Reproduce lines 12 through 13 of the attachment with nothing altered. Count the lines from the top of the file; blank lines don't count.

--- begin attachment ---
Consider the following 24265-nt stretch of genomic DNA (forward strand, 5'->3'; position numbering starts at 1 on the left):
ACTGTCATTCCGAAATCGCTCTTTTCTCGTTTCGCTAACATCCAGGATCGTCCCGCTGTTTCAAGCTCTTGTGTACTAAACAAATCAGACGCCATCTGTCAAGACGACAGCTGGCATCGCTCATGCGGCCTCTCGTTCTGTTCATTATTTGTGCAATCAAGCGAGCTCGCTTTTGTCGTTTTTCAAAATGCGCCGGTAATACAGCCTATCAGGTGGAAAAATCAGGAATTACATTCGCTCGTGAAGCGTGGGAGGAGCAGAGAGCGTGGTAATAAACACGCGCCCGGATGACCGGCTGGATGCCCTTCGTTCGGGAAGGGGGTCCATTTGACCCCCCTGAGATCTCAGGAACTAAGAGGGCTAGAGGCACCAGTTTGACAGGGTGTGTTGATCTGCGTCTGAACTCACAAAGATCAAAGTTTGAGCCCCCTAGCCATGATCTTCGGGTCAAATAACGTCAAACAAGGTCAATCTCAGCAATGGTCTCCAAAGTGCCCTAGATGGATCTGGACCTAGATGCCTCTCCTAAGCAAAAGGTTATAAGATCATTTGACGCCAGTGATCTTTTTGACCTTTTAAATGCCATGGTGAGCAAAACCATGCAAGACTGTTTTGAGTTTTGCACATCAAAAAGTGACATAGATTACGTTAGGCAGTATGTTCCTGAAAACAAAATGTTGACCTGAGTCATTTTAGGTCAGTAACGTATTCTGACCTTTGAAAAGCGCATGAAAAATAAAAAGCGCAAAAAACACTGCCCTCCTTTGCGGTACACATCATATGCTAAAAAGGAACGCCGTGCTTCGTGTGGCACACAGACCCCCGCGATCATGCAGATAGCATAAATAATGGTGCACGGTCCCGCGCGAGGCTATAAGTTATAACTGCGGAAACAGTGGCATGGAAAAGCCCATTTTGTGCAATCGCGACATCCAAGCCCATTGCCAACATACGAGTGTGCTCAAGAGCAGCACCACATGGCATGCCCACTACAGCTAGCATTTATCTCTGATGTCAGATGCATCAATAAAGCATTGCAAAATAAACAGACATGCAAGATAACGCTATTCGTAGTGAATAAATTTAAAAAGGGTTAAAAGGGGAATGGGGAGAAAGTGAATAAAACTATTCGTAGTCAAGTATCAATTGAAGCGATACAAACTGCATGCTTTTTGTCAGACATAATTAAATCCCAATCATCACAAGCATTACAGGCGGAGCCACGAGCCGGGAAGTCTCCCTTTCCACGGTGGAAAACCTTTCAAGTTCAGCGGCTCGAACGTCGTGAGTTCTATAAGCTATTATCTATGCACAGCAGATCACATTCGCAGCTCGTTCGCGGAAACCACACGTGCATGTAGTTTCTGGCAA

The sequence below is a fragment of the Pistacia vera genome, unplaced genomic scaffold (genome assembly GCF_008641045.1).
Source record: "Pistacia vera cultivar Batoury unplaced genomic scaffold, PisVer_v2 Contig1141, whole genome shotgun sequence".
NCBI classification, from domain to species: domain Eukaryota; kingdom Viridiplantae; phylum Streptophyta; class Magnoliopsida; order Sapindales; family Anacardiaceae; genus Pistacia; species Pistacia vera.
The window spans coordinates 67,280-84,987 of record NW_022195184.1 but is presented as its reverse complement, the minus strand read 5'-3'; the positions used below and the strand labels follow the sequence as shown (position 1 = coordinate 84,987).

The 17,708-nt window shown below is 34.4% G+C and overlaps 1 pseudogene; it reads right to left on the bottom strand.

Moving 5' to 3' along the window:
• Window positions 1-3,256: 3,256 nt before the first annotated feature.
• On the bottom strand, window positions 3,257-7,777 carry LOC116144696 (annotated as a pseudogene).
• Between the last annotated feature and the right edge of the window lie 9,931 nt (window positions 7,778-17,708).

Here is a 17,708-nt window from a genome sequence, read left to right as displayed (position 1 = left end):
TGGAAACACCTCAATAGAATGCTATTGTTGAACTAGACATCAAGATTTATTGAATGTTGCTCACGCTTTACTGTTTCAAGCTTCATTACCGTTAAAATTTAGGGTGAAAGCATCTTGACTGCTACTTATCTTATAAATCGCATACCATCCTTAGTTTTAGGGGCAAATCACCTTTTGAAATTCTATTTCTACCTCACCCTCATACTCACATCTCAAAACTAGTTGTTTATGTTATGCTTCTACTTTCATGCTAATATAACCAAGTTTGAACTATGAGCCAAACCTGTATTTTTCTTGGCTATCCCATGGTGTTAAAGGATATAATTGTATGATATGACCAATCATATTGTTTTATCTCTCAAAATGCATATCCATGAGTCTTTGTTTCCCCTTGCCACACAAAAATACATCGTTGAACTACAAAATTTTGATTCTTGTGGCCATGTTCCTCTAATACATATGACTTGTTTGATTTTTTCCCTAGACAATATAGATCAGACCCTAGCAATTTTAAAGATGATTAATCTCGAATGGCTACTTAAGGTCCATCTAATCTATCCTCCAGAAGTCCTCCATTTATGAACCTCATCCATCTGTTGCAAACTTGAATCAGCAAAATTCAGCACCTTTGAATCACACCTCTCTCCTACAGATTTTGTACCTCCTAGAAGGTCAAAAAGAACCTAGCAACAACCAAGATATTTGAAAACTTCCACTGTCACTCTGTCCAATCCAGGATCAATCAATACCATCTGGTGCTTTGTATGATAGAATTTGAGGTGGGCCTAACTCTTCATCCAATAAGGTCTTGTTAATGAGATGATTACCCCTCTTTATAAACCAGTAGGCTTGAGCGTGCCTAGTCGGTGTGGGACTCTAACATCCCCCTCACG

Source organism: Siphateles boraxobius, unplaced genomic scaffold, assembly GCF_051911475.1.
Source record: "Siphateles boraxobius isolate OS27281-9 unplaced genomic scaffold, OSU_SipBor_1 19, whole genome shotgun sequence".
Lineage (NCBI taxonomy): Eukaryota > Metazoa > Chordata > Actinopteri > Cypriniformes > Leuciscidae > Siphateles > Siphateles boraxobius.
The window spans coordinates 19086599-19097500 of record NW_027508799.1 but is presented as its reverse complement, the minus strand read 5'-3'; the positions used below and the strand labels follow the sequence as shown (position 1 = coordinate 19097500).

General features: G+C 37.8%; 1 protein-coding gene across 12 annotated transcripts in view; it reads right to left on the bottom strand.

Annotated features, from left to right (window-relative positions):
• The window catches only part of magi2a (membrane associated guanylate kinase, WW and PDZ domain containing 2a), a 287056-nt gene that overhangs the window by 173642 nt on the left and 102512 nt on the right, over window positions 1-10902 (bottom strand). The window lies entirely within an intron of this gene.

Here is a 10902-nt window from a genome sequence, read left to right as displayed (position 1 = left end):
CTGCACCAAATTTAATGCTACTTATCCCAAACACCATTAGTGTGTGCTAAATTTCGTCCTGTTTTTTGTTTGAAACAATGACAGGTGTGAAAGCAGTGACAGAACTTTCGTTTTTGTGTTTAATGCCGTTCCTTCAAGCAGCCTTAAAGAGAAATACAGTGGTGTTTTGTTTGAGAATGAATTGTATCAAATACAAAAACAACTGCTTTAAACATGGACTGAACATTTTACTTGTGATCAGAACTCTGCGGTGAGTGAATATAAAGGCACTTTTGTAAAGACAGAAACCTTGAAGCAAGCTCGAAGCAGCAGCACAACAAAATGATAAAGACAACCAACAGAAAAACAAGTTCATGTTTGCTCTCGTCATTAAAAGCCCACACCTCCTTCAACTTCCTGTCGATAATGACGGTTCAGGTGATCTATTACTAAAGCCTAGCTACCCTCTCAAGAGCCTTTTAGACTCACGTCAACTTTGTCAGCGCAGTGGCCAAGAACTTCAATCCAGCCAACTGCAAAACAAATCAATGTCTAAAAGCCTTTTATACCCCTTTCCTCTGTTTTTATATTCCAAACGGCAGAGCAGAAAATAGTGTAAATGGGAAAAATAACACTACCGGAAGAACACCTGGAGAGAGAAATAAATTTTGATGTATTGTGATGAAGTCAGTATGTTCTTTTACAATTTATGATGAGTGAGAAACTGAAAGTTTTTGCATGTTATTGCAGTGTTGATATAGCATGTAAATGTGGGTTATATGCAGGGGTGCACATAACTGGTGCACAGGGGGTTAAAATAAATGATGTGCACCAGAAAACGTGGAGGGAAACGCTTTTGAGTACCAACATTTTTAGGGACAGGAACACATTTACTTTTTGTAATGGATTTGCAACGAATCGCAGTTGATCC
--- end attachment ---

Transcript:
Here is a 17,708-nt window from a genome sequence, read left to right as displayed (position 1 = left end):
TGGAAACACCTCAATAGAATGCTATTGTTGAACTAGACATCAAGATTTATTGAATGTTGCTCACGCTTTACTGTTTCAAGCTTCATTACCGTTAAAATTTAGGGTGAAAGCATCTTGACTGCTACTTATCTTATAAATCGCATACCATCCTTAGTTTTAGGGGCAAATCACCTTTTGAAATTCTATTTCTACCTCACCCTCATACTCACATCTCAAAACTAGTTGTTTATGTTATGCTTCTACTTTCATGCTAATATAACCAAGTTTGAACTATGAGCCAAACCTGTATTTTTCTTGGCTATCCCATGGTGTTAAAGGATATAATTGTATGATATGACCAATCATATTGTTTTATCTCTCAAAATGCATATCCATGAGTCTTTGTTTCCCCTTGCCACACAAAAATACATCGTTGAACTACAAAATTTTGATTCTTGTGGCCATGTTCCTCTAATACATATGACTTGTTTGATTTTTTCCCTAGACAATATAGATCAGACCCTAGCAATTTTAAAGATGATTAATCTCGAATGGCTACTTAAGGTCCATCTAATCTATCCTCCAGAAGTCCTCCATTTATGAACCTCATCCATCTGTTGCAAACTTGAATCAGCAAAATTCAGCACCTTTGAATCACACCTCTCTCCTACAGATTTTGTACCTCCTAGAAGGTCAAAAAGAACCTAGCAACAACCAAGATATTTGAAAACTTCCACTGTCACTCTGTCCAATCCAGGATCAATCAATACCATCTGGTGCTTTGTATGATAGAATTTGAGGTGGGCCTAACTCTTCATCCAATAAGGTCTTGTTAATGAGATGATTACCCCTCTTTATAAACCAGTAGGCTTGAGCGTGCCTAGTCGGTGTGGGACTCTAACATCCCCCTCACG